If you want to help people from all walks of life get back on their feet, a university course in physiotherapy or sports therapy could be for you
Interested in physiotherapy? It’s a field that demands a hands-on approach, but it also requires ‑ and helps practitioners develop ‑ compassion and the ability to build a rapport with patients. “You need to be an excellent communicator and motivator,” says Jacqueline Mullan, associate head of the department of allied health professions at the University of the West of England (UWE Bristol).
The aim of the job is to help people achieve the best possible physical health and functional outcomes, Mullan continues. “This may include helping them adapt to a change in health status to enable them to achieve a good quality of life and as much independence as is possible.”
How can university prepare you for a job in physiotherapy?
You’ll need a strong science background – Mullan looks for biology – which you’ll build on with around 35 hours a week of contact time, with a great deal of practical work alongside theory covering the fundamentals of body functions.
Beyond subject-specific knowledge there’s a host of other skills to develop, says Dr Stuart Mourton, lecturer in sport, outdoor and exercise science at the University of Derby. “From networking to time management, skills that are essential for life as a professional are embedded into most undergraduate courses,” he says. “These skills help students with developing a successful career.”
If physiotherapy appeals, you might also want to consider related disciplines such as sports therapy. At the University of Bedfordshire, for example, students cover topics including sports massage and exercise coaching alongside advanced physiology, biomechanics and injury rehabilitation.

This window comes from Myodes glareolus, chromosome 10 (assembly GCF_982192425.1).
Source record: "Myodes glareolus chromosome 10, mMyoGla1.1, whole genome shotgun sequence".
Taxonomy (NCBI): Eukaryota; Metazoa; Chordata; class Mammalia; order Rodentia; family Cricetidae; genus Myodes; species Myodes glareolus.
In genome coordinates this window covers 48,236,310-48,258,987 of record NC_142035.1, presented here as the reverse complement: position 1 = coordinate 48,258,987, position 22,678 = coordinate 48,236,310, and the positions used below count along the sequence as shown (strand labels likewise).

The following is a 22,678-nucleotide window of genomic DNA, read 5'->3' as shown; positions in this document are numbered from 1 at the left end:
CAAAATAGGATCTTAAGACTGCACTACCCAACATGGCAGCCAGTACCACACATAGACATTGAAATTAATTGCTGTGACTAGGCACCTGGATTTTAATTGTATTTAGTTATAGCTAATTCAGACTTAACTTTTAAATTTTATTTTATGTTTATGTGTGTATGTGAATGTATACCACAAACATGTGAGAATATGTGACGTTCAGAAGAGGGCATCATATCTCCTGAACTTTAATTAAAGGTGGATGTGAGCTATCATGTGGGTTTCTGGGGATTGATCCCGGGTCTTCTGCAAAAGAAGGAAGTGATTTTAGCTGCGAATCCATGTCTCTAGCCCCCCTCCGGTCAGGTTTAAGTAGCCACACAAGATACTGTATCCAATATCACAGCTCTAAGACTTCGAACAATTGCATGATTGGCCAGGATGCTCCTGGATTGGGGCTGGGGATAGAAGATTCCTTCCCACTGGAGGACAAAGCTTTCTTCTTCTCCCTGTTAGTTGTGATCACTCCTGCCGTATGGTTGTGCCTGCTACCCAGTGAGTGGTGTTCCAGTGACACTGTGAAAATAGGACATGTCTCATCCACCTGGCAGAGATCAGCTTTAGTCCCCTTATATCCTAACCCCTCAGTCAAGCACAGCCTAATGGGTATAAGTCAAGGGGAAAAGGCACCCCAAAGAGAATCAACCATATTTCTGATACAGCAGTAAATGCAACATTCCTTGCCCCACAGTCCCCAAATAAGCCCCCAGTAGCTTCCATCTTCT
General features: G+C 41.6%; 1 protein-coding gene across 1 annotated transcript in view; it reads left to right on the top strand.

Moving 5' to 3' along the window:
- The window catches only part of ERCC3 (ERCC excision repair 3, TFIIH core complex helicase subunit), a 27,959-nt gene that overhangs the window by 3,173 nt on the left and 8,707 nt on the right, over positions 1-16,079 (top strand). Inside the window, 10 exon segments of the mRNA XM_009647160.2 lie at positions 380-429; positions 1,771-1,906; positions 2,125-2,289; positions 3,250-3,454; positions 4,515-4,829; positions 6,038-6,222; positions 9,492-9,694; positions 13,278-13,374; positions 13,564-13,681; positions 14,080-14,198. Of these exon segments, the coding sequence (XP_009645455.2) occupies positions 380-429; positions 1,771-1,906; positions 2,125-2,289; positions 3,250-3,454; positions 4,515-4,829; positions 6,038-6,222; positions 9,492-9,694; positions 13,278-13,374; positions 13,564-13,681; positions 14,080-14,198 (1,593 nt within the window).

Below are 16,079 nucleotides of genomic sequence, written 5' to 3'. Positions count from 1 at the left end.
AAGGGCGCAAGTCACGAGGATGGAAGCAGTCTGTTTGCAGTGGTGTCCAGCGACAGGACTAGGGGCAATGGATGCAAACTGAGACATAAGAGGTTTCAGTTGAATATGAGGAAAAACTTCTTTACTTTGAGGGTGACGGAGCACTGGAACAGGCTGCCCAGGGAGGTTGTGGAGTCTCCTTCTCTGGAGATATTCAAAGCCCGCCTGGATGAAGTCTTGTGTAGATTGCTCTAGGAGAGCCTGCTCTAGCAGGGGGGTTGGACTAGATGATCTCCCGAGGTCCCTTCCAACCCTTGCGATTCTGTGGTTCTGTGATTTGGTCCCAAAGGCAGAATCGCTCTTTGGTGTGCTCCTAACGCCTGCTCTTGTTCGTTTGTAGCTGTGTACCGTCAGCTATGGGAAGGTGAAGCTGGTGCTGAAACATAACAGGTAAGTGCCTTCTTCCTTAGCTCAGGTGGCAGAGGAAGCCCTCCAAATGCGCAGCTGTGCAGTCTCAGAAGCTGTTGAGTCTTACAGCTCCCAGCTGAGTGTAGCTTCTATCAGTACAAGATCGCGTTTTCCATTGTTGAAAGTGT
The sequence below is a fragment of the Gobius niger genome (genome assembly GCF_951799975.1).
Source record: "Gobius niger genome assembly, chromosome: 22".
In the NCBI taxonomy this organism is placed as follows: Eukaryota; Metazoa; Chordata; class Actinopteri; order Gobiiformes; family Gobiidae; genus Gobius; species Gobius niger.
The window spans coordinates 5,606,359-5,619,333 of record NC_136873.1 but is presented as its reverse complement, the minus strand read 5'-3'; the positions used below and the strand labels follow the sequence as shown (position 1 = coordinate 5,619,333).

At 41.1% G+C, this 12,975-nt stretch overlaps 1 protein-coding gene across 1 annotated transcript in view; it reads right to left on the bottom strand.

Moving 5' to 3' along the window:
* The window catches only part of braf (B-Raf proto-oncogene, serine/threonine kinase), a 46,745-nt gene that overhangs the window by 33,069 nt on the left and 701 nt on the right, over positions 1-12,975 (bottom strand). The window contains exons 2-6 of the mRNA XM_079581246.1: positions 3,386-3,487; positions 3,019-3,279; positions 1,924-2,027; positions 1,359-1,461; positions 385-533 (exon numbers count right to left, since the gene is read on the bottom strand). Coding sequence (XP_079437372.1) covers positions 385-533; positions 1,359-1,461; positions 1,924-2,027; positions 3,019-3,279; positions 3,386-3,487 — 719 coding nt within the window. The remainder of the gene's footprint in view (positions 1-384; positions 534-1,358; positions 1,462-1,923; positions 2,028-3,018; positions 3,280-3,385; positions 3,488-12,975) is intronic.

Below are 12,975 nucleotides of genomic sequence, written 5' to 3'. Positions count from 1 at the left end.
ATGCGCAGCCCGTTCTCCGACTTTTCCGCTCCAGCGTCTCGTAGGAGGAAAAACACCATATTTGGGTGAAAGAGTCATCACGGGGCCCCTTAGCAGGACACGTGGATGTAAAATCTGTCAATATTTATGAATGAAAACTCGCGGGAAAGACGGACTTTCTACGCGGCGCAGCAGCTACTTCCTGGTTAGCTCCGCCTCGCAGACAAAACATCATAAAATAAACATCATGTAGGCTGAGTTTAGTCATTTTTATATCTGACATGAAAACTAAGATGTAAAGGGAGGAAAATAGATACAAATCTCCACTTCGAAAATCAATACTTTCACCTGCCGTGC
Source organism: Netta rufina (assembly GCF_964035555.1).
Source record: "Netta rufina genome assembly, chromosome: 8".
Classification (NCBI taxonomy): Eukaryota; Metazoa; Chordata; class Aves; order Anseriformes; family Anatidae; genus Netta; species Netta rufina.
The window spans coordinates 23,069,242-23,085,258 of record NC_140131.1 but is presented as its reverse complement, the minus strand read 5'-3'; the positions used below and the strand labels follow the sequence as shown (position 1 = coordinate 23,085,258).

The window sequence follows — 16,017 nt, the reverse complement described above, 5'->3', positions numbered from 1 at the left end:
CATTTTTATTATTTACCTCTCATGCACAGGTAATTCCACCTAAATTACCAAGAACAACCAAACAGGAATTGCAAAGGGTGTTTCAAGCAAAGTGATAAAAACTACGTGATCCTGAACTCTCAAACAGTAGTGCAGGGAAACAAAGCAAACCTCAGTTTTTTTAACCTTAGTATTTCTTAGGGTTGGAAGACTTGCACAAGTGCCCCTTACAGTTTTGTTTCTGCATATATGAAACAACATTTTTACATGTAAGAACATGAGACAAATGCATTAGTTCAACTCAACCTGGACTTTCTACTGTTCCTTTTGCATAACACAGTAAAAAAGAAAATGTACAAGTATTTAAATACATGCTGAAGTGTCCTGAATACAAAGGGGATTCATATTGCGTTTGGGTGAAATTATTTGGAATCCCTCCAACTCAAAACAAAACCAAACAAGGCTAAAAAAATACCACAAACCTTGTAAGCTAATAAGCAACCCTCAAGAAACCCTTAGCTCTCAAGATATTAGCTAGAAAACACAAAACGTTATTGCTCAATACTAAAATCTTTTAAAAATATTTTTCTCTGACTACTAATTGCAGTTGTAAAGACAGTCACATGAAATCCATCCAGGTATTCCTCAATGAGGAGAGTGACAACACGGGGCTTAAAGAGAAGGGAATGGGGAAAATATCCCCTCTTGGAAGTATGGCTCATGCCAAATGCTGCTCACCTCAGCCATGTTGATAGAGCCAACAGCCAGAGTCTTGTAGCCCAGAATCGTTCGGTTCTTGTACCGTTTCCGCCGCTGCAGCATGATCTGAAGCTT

Whatever your choice, expect to get physical
“The practical element of the course is without doubt the highlight for me,” says Jane O’Reilly, a second-year sports therapy student at the University of Bedfordshire. Her experiences so far include providing sports massage at the London Marathon as well as working at the university’s clinic. “The best way to facilitate learning is hands-on experience,” she says.
You’ll also spend time working on professional placements, which O’Reilly says are “brilliant” – if challenging. “It can be tough to balance the workload of the course with the placement hours in addition to having a life outside of sports therapy!” she admits.
It’s worth it for the end result, which is a qualification that opens doors to the NHS, private practice, research and voluntary sectors. Plus, you’ll keep up with the latest developments in the profession (as well as tweaking the odd footballer’s knee), so you’ll be set for the future, according to Mullan, who concludes: “Graduates have the skills to work and adapt to the contemporary world of physiotherapy practice.”